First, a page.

result large improvements in efficacy can be achieved
where coloured lighting is required.
Some fixtures contain red, green and blue LEDs in order
to allow colour changing. Such a fixture can also produce
white light when all three colours are used.
Images courtesy of Osram Lighting
LED products have been designed to replace a wide
range of display and directional lamps, especially tungsten
halogen lamps. These retrofit solutions use the existing
lamp holder and fixture. Often they may be fitted by
anyone able to replace a ‘bulb’.
These replacement lamps are, in effect, almost complete
light fixtures because they combine a light source, power
supply, optics and heat management components. As
a result they are generally more expensive but they can
last up to 35,000 hours; or at least 10x as long as the
incandescent lamp they have replaced.
Life will be influenced by the quality of the thermal
management; in smaller lamps life may be reduced to
25,000 hours to achieve a practical solution. If the LED
lamp does not dissipate heat well then life will be short.
How to Implement LED lighting
The LED replacement lamp market extends beyond
directional and display halogen lamp fixtures. There are
also LED versions of traditional GLS bulbs and candle
lamps. Some LED lamps are not easily dimmed; check
compatibility or test them. Such a test will also prove
that the LED lamp really is equivalent to the halogen
one it is replacing.
There are also LED lamps designed to replace fluorescent
tubes but these are the subject of separate advice: see
How to implement T5 lighting retrofits (CTL165).
The fact that LEDs require good thermal design to
preserve their long life and performance means that
they are more suited to inclusion in purpose designed
luminaires and light engines.
A fixture designed specifically for LED technology will offer
the best performance and life expectation – usually no less
than 50,000 hours. Some of these designs use modular
light engines to provide a more sustainable approach so
that only this component needs to be replaced at end
of life. This preserves much of the mechanical fixture
(housing, optics etc.) so that waste is minimised.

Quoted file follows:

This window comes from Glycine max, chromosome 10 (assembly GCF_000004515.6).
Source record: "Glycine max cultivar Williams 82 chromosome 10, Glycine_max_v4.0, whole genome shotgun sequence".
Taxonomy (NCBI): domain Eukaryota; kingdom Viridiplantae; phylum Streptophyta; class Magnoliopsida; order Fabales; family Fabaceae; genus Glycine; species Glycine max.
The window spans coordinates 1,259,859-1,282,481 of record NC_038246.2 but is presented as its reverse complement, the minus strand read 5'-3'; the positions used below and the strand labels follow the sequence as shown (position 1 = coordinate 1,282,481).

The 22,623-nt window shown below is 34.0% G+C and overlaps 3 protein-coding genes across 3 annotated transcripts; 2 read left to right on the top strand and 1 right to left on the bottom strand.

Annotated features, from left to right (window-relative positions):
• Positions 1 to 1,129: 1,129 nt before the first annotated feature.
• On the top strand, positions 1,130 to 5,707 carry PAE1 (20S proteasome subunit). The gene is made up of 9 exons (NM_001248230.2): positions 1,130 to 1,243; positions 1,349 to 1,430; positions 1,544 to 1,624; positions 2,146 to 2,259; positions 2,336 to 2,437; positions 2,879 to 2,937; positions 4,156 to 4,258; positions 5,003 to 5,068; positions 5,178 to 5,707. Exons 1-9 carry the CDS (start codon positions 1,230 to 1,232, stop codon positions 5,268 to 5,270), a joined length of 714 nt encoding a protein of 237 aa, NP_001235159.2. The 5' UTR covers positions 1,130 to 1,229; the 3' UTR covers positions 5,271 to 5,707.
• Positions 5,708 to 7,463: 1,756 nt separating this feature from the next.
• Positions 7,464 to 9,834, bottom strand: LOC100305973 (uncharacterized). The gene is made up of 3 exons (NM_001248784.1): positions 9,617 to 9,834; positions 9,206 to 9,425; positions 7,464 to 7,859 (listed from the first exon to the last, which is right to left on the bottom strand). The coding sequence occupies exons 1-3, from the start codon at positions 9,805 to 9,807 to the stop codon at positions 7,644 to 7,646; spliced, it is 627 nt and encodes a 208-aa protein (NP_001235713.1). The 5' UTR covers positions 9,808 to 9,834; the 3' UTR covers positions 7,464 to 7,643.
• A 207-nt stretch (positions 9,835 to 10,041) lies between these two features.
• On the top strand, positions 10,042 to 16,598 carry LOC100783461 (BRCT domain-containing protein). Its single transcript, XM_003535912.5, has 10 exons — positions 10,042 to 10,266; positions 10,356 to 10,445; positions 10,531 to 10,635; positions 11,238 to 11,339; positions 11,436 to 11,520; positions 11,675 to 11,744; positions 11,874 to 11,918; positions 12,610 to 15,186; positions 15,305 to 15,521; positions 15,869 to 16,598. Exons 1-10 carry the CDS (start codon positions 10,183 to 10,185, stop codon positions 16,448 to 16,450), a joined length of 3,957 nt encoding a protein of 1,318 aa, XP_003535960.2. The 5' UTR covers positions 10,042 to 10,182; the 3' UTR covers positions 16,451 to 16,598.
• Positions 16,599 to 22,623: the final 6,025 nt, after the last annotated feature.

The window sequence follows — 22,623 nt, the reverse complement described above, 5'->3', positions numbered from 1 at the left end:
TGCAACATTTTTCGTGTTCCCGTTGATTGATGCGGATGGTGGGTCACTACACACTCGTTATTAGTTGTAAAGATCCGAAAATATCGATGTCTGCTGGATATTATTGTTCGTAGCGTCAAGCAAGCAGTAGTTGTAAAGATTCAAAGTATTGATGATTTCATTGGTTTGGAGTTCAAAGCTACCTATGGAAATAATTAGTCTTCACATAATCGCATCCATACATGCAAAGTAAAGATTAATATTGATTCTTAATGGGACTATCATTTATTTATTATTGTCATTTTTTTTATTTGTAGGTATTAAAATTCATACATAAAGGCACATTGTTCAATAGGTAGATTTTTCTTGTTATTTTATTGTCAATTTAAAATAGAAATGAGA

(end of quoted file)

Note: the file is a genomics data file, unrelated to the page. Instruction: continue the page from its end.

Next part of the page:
Some LED downlights are now more energy efficient than
those based on compact fluorescent lamps.
Try LEDs before you buy, and prove
they are both suitable and compatible.
It is important to check how the current lighting is
controlled. Many display lighting schemes are operated
by dimmers and the change in the load from the simple,
resistive incandescent to electronic LEDs may be
incompatible. The marked reduction in the load (Watts)
can also upset some dimmers.
Renew (Renovate)
Lighting refurbishments are well worth considering if your
existing lighting is more than 10 years old. See How to
implement lighting refurbishments (CTL163).
Although generally more expensive than conventional
luminaires there may be good reasons to choose new
LED luminaires in some applications, e.g. in hard to
access areas.
Renewal of luminaires may be a direct one-to-one
replacement or a complete re-design. In either case it is
worth consulting a qualified, or experienced, person to
check that the solution meets your needs. Renewal also
offers an excellent opportunity to either introduce or to
improve your lighting controls. See How to implement
lighting controls (CTL161).
Whichever choice is made – retrofit or renewal – it is well
worth obtaining a copy of the Guidelines for Specification
of LED Lighting Products 2011 publication. It is free to
download and is supported by all the UK’s lighting bodies.
Image courtesy of Philips Lighting
What are the options?
LEDs can readily replace most display and directional
lighting. However, some consideration needs to be given
to the existing fixture. If the current lamp operates at
12V dc it will be supplied by a transformer. Some LED
replacements claim compatibility with existing control
gear but a trial should always be carried out.
Suppliers may offer their lamps with either new gear
or may suggest changing the fixture from low voltage
to mains operation based on the application. These
approaches avoid compatibility issues.